After a truly epic stag weekend involving drugs, drink and the final straw of a mile-high fling with a budget airline stewardess, Andy's heart gave out - and the day meant for his wedding became his funeral instead. Now his almost-widow Vicky and her younger sister Nikki, along with two mates - sleazy Tony and pitiful Stevie - have gathered to pay their last respects. Hoors, set in small-town Fife, is Gregory Burke's attempt to write a dark comedy of manners about the sexual mores and manipulations of the modern twenty-or-thirtysomething. His effort, however, is ultimately disappointing.

Burke doesn't often write female characters, and perhaps that's for a good reason - with Vicky and Nikki he seems to be confusing strength for sarcasm and empowerment for promiscuity. However, the men are at least as bad; all four characters are vapid and often pathetic, inspiring neither sympathy nor hatred. Instead, they are just boring - at best, mildly amusing, at worst, rather dislikable - and it's hard to care about the soap-operatic plot of who is going to sleep with whom.

The ensemble cast are not bad, and if they had better material to work with they have the potential for a snappy and interesting comedy. Here, however, there is very little for the audience to hold on to, as the only dramatic tension comes from Conor Murphy's revolving set - even that, although nice to look at, gets dull after a few turns.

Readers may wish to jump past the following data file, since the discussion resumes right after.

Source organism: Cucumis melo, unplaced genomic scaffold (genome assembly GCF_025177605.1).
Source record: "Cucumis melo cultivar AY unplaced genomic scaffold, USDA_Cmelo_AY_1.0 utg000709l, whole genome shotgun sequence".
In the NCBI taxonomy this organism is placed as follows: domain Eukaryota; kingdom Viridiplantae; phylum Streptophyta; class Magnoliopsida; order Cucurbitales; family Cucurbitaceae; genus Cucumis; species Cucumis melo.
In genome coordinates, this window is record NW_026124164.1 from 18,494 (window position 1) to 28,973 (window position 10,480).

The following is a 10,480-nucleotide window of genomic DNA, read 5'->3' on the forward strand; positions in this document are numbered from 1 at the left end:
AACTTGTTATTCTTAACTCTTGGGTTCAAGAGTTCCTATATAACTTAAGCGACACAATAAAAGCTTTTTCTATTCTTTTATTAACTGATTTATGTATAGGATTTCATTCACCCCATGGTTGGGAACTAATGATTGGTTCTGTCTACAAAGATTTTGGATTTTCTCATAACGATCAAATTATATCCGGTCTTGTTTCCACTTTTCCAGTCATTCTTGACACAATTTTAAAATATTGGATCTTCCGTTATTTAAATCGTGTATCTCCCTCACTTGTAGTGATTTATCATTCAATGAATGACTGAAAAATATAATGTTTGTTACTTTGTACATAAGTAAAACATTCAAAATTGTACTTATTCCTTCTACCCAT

Hoors really suffers from a lack of direction. There are glimmers of hope in the script; some of the dialogue is very funny and occasionally hits the nail on the head. But without enough momentum to propel it along, Hoors falls flat. Not sure what it wants to be, it doesn't do justice to the slapped-on genre of "black comedy". It's a shame that - for the next few years at least - Burke's work will be constantly compared with his celebrated, brilliant Black Watch. But until he produces something with the same spark of magic, his plays risk being tagged, like Hoors, a disappointing follow-up.

- Colleen Patterson